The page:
As a work from home freelancer – just me working on my own – it can get a tad lonely. Don’t get me wrong. I’m incredibly lucky to have a remote worker husband and a pooch who is keen to remind me of her existence on a regular toy-on-my-foot basis. But that isn’t the same as conversing with other freelancers who understand the ins, outs, and shake-it-all-abouts of a career in content creation.

When I started out as a copywriter, I had no real community to call on. I now thankfully have an online (and on the phone/Zoom, when needed) freelance support network who I can go to when I have business questions or content queries. More than that, they’re an amusing, inspirational lot too, my stars. Let me introduce you.

Content Club UK

I’m not sure how I came across Content Club UK, but I’m eternally grateful that I did. #ContentClubUK is a Tuesday Twitter chat that starts at 11am each week. Established and run by Fi Shailes of Digital Drum, the chat provides an excellent opportunity to meet up with other content creators (not just copywriters), swap news and advice, and generally have a good old chinwag.

Each session features at least three questions relevant to content creation or running a business. Beyond answering the questions, there’s always a lot of chat between the Content Club UK-ers too. The host swaps from week to week, including Content Club UK regulars and industry experts too.

To find that chat on Twitter, search using the tag #ContentClubUK on a Tuesday at 11 and click on the ‘Latest’ tab.

Content Club UK also has a Facebook page.

Freelance Heroes Community Facebook Group

Freelance Heroes Community is a Facebook group created specifically for UK freelancers. Run by digital marketing/social media trainer Ed Goodman, the true appeal to me is the wide range of freelancers who take part.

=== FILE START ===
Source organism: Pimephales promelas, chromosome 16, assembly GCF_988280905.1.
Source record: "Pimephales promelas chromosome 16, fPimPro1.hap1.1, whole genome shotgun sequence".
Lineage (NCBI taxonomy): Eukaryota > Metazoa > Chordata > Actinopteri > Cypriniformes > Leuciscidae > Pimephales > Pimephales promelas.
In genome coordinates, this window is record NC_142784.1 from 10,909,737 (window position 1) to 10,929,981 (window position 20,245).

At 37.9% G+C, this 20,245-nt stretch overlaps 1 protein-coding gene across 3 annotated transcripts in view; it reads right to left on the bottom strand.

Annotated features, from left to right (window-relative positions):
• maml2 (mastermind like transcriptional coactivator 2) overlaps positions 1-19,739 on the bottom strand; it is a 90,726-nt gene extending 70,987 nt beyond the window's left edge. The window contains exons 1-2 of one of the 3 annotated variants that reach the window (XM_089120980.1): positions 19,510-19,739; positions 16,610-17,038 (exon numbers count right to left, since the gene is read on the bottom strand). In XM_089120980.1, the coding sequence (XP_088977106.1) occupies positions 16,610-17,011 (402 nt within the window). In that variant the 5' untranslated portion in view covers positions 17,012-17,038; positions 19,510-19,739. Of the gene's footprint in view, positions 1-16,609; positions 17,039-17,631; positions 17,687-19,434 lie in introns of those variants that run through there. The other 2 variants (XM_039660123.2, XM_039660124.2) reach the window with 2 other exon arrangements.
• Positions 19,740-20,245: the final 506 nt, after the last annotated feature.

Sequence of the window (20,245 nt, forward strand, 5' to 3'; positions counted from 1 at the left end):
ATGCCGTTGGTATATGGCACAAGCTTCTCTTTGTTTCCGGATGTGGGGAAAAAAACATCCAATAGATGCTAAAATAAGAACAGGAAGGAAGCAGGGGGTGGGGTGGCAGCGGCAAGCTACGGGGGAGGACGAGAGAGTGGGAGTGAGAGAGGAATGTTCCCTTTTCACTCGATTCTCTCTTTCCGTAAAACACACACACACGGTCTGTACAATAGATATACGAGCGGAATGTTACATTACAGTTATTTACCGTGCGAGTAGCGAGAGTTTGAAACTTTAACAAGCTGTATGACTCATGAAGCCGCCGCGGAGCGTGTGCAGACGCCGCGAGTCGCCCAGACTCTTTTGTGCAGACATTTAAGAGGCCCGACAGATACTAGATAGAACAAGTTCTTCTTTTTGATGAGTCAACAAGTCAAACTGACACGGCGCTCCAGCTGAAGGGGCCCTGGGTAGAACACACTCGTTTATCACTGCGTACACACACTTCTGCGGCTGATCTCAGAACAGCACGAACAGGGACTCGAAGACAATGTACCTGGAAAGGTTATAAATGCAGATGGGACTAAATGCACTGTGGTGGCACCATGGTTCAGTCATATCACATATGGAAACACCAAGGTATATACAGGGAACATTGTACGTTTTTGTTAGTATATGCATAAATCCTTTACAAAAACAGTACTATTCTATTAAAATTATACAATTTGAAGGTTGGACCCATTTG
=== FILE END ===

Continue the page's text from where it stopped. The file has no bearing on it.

This is the place to ask for advice and recommendations, share experiences (even the occasional rant), and reach out to the freelance community.

The feed is busy and well-populated, and members are happy to respond. The level of interaction from Ed and members alike is high, helpful, and inclusive.

The group is the community aspect of the Freelance Heroes portal which features:

  • advice and resources for UK freelancers
  • a chance to list your freelance business on the Freelance Heroes directory
  • a yearly event – Freelance Heroes Day

Freelance Heroes also runs a weekly Twitter chat. Find it by using the hashtag #FHChat.

The Freelance Lifestylers Facebook Group

Connected to Emma Ward’s Freelance Lifestyle, this Facebook group is a community for “freelancers and freelancers-to-be who want to chat with other self-employed types”, to quote Emma herself.

The majority of members are female but that shouldn’t put men off joining. The group has a relaxed approach, is responsive, inspirational, and friendly.

Emma also has a podcast, The Freelancer’s Teabreak.

From spam to wham! Email marketing community

The third of my Facebook group recommendations, From spam to wham! is run by email-marketing expert Kelly Cookson of Cheer Up Marketing. Again, it’s a friendly, interactive community where you can ask all of your email marketing questions. Kelly includes a lot of live and recorded videos, provides a regular chance to share your subscription links, and is fearless in her enthusiasm about email marketing.

She often shares her own story and experiences and runs an email marketing course called Electric Email. Kelly is a copywriter, so she has a wide understanding of the whole content creation journey.

It’s no surprise that her weekly emails are brilliant – informative, inspirational, and full of Kelly chat.

Freelancer Magazine

Freelancer Magazine began as a kickstarter by Content Club UK-er Sophie Cross. Becoming a supporter was a no-brainer for me because there were no other UK magazines around for freelancers.

Freelancer Magazine comes out on a quarterly basis and although it’s aimed at creative and B2B freelancers, most self-employed sole traders can learn, be inspired, and amused by this marvelous publication.

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